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Extending the e Language with Anonymous Methods

July 13, 2015 by Paul Marriott

Many programming languages like Python, Perl, and Ruby support anonymous methods, typically through classes or other constructs representing a block of code. These are useful to construct code by a higher-order method or to be used as arguments by higher-order methods.

The e language knows code blocks in (for example) list pseudo-methods and macro definitions, but they are defined statically and cannot be referenced, unlike the aforementioned languages. Using reflection, template structs, and define-as-computed macros, we implemented anonymous methods functionality in the e language, modeled after the corresponding Ruby feature.

It is licensed under Apache 2.0 and available in the vlab_util package.

The full article, written by our consultant Thorsten Dworzak, is published on the Cadence blog here:

http://community.cadence.com/cadence_blogs_8/b/fv/archive/2015/07/10/extending-the-e-language-with-anonymous-methods

See http://www.verilab.com/resources/other-downloads/ for download information.

Thoughts on Verification: svlib - Including the Batteries for SystemVerilog (part 2)

June 18, 2015 by Alex Melikian

In part 2, Alex and Jonathan continue covering features in svlib. In addition, they also cover how someone in the verification community can quickly ramp-up, request support for problems and get involved with svlib. Part 1 can be viewed here.

Alex Melikian: Another feature set offered by svlib in addition to what we’ve talked about so far, would be its functions related to the operating system. Once again, the standard SystemVerilog already offers some functionality interacting with the OS, but svlib takes it a level further. Can you tell us what svlib can do in this respect that SystemVerilog does not?

Jonathan Bromley: I can’t imagine a general-purpose programming language that doesn’t have library or built-in features for figuring out the time of day, discovering the values of environment variables, exploring the filesystem’s directory structure and so forth. We should expect that to be available, without fuss, in SystemVerilog - but, frustratingly, it is not. That’s precisely what svlib’s OS interaction features are intended to offer. There’s a collection of related sets of features - they’re distinct, but in practice you’ll probably use them together.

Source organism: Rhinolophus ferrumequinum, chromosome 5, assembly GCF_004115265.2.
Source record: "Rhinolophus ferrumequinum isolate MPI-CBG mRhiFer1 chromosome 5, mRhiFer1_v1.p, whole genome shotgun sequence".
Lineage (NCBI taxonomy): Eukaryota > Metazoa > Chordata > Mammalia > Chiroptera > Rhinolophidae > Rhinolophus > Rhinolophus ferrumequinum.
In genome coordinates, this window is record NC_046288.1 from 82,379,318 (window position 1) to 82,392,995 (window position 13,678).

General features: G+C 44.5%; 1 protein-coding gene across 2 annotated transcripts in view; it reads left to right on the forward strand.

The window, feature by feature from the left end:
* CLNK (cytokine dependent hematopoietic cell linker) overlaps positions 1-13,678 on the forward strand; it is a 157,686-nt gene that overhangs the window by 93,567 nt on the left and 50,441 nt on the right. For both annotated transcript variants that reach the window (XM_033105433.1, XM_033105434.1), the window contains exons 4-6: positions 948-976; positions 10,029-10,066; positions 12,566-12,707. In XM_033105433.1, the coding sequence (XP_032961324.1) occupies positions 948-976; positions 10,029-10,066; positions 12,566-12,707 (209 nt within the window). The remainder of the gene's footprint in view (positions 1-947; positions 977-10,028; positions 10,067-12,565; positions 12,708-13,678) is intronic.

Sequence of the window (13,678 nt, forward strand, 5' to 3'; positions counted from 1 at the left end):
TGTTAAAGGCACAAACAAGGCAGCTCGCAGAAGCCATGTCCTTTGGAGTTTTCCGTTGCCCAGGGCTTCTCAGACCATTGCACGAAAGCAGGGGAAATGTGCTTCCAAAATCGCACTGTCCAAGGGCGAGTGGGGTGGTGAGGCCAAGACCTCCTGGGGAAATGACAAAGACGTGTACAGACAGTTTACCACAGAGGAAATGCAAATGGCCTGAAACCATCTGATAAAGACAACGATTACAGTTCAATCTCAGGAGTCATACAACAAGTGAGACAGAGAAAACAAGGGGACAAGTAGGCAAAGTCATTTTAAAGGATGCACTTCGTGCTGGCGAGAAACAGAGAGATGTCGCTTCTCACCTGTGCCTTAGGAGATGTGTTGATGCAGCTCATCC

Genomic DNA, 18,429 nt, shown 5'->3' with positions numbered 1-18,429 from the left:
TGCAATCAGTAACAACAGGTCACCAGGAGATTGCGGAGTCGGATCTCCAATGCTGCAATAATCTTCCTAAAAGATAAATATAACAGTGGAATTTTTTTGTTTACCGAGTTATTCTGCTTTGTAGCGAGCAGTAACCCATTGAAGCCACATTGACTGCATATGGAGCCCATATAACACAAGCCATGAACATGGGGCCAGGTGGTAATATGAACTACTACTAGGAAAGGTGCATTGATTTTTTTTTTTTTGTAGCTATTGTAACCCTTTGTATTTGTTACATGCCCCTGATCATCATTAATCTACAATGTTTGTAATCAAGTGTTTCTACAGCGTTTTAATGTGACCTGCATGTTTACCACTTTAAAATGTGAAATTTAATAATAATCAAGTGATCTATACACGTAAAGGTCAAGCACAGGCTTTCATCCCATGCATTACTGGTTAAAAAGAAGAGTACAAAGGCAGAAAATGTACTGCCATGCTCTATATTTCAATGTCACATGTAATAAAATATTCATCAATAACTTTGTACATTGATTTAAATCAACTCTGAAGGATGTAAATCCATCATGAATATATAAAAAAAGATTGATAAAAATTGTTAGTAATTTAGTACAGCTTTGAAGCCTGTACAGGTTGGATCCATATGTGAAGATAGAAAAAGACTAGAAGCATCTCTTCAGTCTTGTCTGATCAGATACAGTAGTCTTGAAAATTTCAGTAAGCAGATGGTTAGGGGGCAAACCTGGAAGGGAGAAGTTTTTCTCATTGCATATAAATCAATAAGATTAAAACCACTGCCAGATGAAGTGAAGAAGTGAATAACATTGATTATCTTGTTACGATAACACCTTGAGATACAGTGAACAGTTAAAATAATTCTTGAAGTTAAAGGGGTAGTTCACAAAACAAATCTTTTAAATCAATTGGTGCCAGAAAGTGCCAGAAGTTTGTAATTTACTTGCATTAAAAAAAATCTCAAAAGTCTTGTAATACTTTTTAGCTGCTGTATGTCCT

First, there’s a set of tools (implemented in the Pathname class) that allow you to manipulate Linux file and directory names in a convenient and robust way. If you try to do that as a simple string processing task, you’ll typically get some nasty surprises with things like doubled-up path separators (slashes); the Pathname class copes with all of that. Next, there’s a slew of functions for inquiring about the existence and state of files, mostly based on the “stat” system call that you may be familiar with. You can check whether a file exists, decide if it’s a directory or softlink, find whether you have write permission on it, and examine its creation and modification datestamp. You can also find what files exist at any given location, using the same “glob” syntax (star and query wildcards) that’s familiar to anyone who has used the “ls” command.
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Thoughts on Verification: svlib - Including the Batteries for SystemVerilog (part 1)

June 10, 2015 by Alex Melikian

In this edition of “Thoughts on Verification”, Verilab consultant Alex Melikian interviews colleague Jonathan Bromley, lead author of the svlib library. svlib is a free open source utility functions library for SystemVerilog, available on Verilab’s website.

In part 1, Alex and Jonathan begin the discussion by covering why svlib was created, features it offers, as well as some of the internal details of this open source library.

Alex Melikian: Hi Jonathan! It’s great to have you with us. I believe you’re our first ‘repeat’ interviewee on these ‘Thoughts on Verification’ series, so I should really be saying ‘welcome back’.

Jonathan Bromley: Thanks, Alex! I’m sure you could have found someone more exciting from among our amazing colleagues, but it’s a pleasure to be back in the hot seat.